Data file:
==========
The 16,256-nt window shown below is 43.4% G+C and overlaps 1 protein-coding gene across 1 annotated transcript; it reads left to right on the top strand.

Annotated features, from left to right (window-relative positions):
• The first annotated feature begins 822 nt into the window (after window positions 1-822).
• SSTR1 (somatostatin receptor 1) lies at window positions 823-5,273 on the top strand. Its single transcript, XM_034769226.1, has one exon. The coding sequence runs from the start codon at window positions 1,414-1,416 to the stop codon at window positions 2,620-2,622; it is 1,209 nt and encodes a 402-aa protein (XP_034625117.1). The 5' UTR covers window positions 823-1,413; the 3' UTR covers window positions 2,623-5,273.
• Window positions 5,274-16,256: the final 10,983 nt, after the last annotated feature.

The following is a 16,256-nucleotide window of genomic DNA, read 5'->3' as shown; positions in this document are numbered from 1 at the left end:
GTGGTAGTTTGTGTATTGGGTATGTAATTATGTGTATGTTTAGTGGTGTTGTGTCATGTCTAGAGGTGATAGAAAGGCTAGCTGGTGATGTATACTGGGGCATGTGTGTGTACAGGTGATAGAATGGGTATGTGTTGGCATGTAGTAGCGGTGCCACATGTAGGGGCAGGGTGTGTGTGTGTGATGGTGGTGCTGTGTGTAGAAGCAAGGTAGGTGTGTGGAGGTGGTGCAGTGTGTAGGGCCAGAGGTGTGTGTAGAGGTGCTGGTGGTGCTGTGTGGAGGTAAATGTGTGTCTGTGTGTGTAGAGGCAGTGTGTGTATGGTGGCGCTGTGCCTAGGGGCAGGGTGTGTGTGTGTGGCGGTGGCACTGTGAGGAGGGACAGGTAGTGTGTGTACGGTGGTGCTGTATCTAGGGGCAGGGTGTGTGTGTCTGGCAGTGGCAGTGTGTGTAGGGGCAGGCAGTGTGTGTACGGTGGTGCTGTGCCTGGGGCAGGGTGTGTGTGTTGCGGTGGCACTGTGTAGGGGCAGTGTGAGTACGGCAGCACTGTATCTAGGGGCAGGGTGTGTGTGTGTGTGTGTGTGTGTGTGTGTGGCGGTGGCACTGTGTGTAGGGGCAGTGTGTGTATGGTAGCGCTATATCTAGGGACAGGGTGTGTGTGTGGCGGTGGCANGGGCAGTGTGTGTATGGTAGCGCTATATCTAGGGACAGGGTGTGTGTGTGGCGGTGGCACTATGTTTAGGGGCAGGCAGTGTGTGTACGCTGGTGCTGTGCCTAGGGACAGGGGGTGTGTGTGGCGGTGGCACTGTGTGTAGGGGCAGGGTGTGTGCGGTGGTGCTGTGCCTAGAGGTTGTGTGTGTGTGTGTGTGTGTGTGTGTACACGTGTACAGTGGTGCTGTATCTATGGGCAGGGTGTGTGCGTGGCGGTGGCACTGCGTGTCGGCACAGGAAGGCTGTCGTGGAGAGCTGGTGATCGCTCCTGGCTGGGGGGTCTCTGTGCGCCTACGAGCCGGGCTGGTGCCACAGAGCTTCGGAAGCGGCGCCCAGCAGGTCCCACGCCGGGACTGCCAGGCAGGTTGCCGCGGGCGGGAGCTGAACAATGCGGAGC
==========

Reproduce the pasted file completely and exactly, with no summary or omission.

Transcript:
The 16,256-nt window shown below is 43.4% G+C and overlaps 1 protein-coding gene across 1 annotated transcript; it reads left to right on the top strand.

Annotated features, from left to right (window-relative positions):
• The first annotated feature begins 822 nt into the window (after window positions 1-822).
• SSTR1 (somatostatin receptor 1) lies at window positions 823-5,273 on the top strand. Its single transcript, XM_034769226.1, has one exon. The coding sequence runs from the start codon at window positions 1,414-1,416 to the stop codon at window positions 2,620-2,622; it is 1,209 nt and encodes a 402-aa protein (XP_034625117.1). The 5' UTR covers window positions 823-1,413; the 3' UTR covers window positions 2,623-5,273.
• Window positions 5,274-16,256: the final 10,983 nt, after the last annotated feature.

The following is a 16,256-nucleotide window of genomic DNA, read 5'->3' as shown; positions in this document are numbered from 1 at the left end:
GTGGTAGTTTGTGTATTGGGTATGTAATTATGTGTATGTTTAGTGGTGTTGTGTCATGTCTAGAGGTGATAGAAAGGCTAGCTGGTGATGTATACTGGGGCATGTGTGTGTACAGGTGATAGAATGGGTATGTGTTGGCATGTAGTAGCGGTGCCACATGTAGGGGCAGGGTGTGTGTGTGTGATGGTGGTGCTGTGTGTAGAAGCAAGGTAGGTGTGTGGAGGTGGTGCAGTGTGTAGGGCCAGAGGTGTGTGTAGAGGTGCTGGTGGTGCTGTGTGGAGGTAAATGTGTGTCTGTGTGTGTAGAGGCAGTGTGTGTATGGTGGCGCTGTGCCTAGGGGCAGGGTGTGTGTGTGTGGCGGTGGCACTGTGAGGAGGGACAGGTAGTGTGTGTACGGTGGTGCTGTATCTAGGGGCAGGGTGTGTGTGTCTGGCAGTGGCAGTGTGTGTAGGGGCAGGCAGTGTGTGTACGGTGGTGCTGTGCCTGGGGCAGGGTGTGTGTGTTGCGGTGGCACTGTGTAGGGGCAGTGTGAGTACGGCAGCACTGTATCTAGGGGCAGGGTGTGTGTGTGTGTGTGTGTGTGTGTGTGTGGCGGTGGCACTGTGTGTAGGGGCAGTGTGTGTATGGTAGCGCTATATCTAGGGACAGGGTGTGTGTGTGGCGGTGGCANGGGCAGTGTGTGTATGGTAGCGCTATATCTAGGGACAGGGTGTGTGTGTGGCGGTGGCACTATGTTTAGGGGCAGGCAGTGTGTGTACGCTGGTGCTGTGCCTAGGGACAGGGGGTGTGTGTGGCGGTGGCACTGTGTGTAGGGGCAGGGTGTGTGCGGTGGTGCTGTGCCTAGAGGTTGTGTGTGTGTGTGTGTGTGTGTGTGTACACGTGTACAGTGGTGCTGTATCTATGGGCAGGGTGTGTGCGTGGCGGTGGCACTGCGTGTCGGCACAGGAAGGCTGTCGTGGAGAGCTGGTGATCGCTCCTGGCTGGGGGGTCTCTGTGCGCCTACGAGCCGGGCTGGTGCCACAGAGCTTCGGAAGCGGCGCCCAGCAGGTCCCACGCCGGGACTGCCAGGCAGGTTGCCGCGGGCGGGAGCTGAACAATGCGGAGC